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  • UC Riverside
  • College of Natural and Agricultural Sciences

Publications: Mark Chappell

M. Alleyne, M.A. Chappell, D.B. Gelman, N.E. Beckage (1997) Effects of Parasitism by the Braconid Wasp Cotesia congregata on Metabolic Rate in Host Larvae of the Tobacco Hornworm, Manduca sexta, Journal of Insect Physiology 43:143-154.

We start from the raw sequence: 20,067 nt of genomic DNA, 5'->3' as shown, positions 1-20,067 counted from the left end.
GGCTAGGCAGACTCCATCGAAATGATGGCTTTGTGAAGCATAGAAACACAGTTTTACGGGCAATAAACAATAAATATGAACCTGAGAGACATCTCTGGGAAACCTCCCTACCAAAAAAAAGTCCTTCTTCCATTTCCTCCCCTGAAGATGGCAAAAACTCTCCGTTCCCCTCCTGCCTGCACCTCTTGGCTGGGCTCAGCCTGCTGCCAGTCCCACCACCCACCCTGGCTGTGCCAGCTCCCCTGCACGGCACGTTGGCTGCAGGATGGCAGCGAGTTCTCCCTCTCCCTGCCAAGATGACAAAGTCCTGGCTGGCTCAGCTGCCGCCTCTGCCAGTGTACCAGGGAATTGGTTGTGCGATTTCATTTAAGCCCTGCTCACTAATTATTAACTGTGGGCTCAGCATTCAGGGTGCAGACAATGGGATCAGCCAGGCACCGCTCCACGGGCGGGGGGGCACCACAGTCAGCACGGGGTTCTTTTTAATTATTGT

ABSTRACT -- We examined growth rates, gas exchange patterns, and energy metabolism of tobacco hornworm (Manduca sexta) larvae parasitized by the braconid wasp Cotesia congragata. Larvae parasitized at the beginning of the fourth instar had reduced growth compared to unparasitized larvae of the same age, but in parasitized larvae there was a positive correlation between parasitoid load and the final mass of the host-parasitoid complex. Short-term differences in metabolism (measured as rates of CO2 production, VCO2) were apparent almost immediately after wasp oviposition. However, over the growth period between parasitization and the last part of the fifth instar, there was no significant difference between parasitized and unparasitized hosts in the relationship between mass and VCO2. One or two days prior to parasitoid emergence, hosts stopped eating, ceased spontaneous locomotor activity, and showed a dramatic decline in metabolism. The 60% decline of VCO2 at this time is consistent with lack of specific dynamic action because the animals were not feeding. Gas exchange became highly cyclical on the day of parasitoid emergence, but the cause and significance of this phenomena (which disappeared by the third day following emergence) are not clear. Cycling was not induced by starvation or immobilization with tetrodotoxin. Ecdysteroids in host hemolymph increased on the day when parasitoids completed their L2-L3 molt and began emerging, but not during the wasps' earlier L1-L2 molt.